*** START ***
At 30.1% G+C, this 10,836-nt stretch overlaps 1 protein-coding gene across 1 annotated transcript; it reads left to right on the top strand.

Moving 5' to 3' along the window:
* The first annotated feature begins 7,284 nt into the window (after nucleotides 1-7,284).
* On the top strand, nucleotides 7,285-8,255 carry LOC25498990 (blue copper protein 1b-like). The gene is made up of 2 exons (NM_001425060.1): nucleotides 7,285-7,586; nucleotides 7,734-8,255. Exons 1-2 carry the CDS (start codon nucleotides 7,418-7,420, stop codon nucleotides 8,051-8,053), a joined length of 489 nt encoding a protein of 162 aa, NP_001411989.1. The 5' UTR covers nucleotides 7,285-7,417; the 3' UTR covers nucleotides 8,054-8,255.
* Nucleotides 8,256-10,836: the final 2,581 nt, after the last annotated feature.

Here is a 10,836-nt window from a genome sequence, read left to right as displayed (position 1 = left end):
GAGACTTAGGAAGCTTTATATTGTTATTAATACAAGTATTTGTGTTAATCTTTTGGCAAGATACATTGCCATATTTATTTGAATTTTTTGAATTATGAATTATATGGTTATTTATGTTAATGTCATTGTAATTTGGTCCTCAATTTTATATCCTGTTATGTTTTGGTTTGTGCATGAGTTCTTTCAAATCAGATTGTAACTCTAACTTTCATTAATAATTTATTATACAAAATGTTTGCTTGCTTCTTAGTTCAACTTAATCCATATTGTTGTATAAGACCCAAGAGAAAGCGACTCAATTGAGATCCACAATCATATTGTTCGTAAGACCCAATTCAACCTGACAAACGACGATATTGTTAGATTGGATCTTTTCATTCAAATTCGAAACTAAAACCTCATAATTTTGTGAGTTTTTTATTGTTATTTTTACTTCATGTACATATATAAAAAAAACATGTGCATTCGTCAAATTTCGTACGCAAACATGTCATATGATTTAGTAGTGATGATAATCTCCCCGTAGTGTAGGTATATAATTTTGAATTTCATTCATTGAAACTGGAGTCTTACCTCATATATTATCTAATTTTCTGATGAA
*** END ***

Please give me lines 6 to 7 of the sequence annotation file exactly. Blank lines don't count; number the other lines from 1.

Here is a 10,836-nt window from a genome sequence, read left to right as displayed (position 1 = left end):
GAGACTTAGGAAGCTTTATATTGTTATTAATACAAGTATTTGTGTTAATCTTTTGGCAAGATACATTGCCATATTTATTTGAATTTTTTGAATTATGAATTATATGGTTATTTATGTTAATGTCATTGTAATTTGGTCCTCAATTTTATATCCTGTTATGTTTTGGTTTGTGCATGAGTTCTTTCAAATCAGATTGTAACTCTAACTTTCATTAATAATTTATTATACAAAATGTTTGCTTGCTTCTTAGTTCAACTTAATCCATATTGTTGTATAAGACCCAAGAGAAAGCGACTCAATTGAGATCCACAATCATATTGTTCGTAAGACCCAATTCAACCTGACAAACGACGATATTGTTAGATTGGATCTTTTCATTCAAATTCGAAACTAAAACCTCATAATTTTGTGAGTTTTTTATTGTTATTTTTACTTCATGTACATATATAAAAAAAACATGTGCATTCGTCAAATTTCGTACGCAAACATGTCATATGATTTAGTAGTGATGATAATCTCCCCGTAGTGTAGGTATATAATTTTGAATTTCATTCATTGAAACTGGAGTCTTACCTCATATATTATCTAATTTTCTGATGAA